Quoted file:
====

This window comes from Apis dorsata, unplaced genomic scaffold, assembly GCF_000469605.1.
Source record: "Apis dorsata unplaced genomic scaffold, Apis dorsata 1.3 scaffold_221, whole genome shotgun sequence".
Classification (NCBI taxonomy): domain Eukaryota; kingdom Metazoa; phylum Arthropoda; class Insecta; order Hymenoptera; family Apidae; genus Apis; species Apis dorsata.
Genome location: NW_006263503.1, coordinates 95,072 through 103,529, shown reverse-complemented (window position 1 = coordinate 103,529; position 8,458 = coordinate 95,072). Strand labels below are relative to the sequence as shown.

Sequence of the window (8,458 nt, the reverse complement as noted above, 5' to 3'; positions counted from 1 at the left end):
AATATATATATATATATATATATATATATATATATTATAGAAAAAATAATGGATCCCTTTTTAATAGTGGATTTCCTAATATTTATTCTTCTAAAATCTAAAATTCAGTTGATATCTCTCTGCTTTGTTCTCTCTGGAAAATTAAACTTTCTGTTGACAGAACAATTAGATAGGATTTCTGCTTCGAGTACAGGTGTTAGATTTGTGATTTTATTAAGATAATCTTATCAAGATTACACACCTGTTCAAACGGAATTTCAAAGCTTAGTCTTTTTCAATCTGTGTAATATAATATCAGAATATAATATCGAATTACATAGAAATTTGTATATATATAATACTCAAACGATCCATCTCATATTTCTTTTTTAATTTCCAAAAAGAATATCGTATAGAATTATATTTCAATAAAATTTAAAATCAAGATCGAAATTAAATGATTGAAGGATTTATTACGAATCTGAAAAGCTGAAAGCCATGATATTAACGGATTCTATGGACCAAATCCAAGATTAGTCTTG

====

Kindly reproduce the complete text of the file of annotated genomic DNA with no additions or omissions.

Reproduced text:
This window comes from Apis dorsata, unplaced genomic scaffold, assembly GCF_000469605.1.
Source record: "Apis dorsata unplaced genomic scaffold, Apis dorsata 1.3 scaffold_221, whole genome shotgun sequence".
Classification (NCBI taxonomy): domain Eukaryota; kingdom Metazoa; phylum Arthropoda; class Insecta; order Hymenoptera; family Apidae; genus Apis; species Apis dorsata.
Genome location: NW_006263503.1, coordinates 95,072 through 103,529, shown reverse-complemented (window position 1 = coordinate 103,529; position 8,458 = coordinate 95,072). Strand labels below are relative to the sequence as shown.

Sequence of the window (8,458 nt, the reverse complement as noted above, 5' to 3'; positions counted from 1 at the left end):
AATATATATATATATATATATATATATATATATATTATAGAAAAAATAATGGATCCCTTTTTAATAGTGGATTTCCTAATATTTATTCTTCTAAAATCTAAAATTCAGTTGATATCTCTCTGCTTTGTTCTCTCTGGAAAATTAAACTTTCTGTTGACAGAACAATTAGATAGGATTTCTGCTTCGAGTACAGGTGTTAGATTTGTGATTTTATTAAGATAATCTTATCAAGATTACACACCTGTTCAAACGGAATTTCAAAGCTTAGTCTTTTTCAATCTGTGTAATATAATATCAGAATATAATATCGAATTACATAGAAATTTGTATATATATAATACTCAAACGATCCATCTCATATTTCTTTTTTAATTTCCAAAAAGAATATCGTATAGAATTATATTTCAATAAAATTTAAAATCAAGATCGAAATTAAATGATTGAAGGATTTATTACGAATCTGAAAAGCTGAAAGCCATGATATTAACGGATTCTATGGACCAAATCCAAGATTAGTCTTG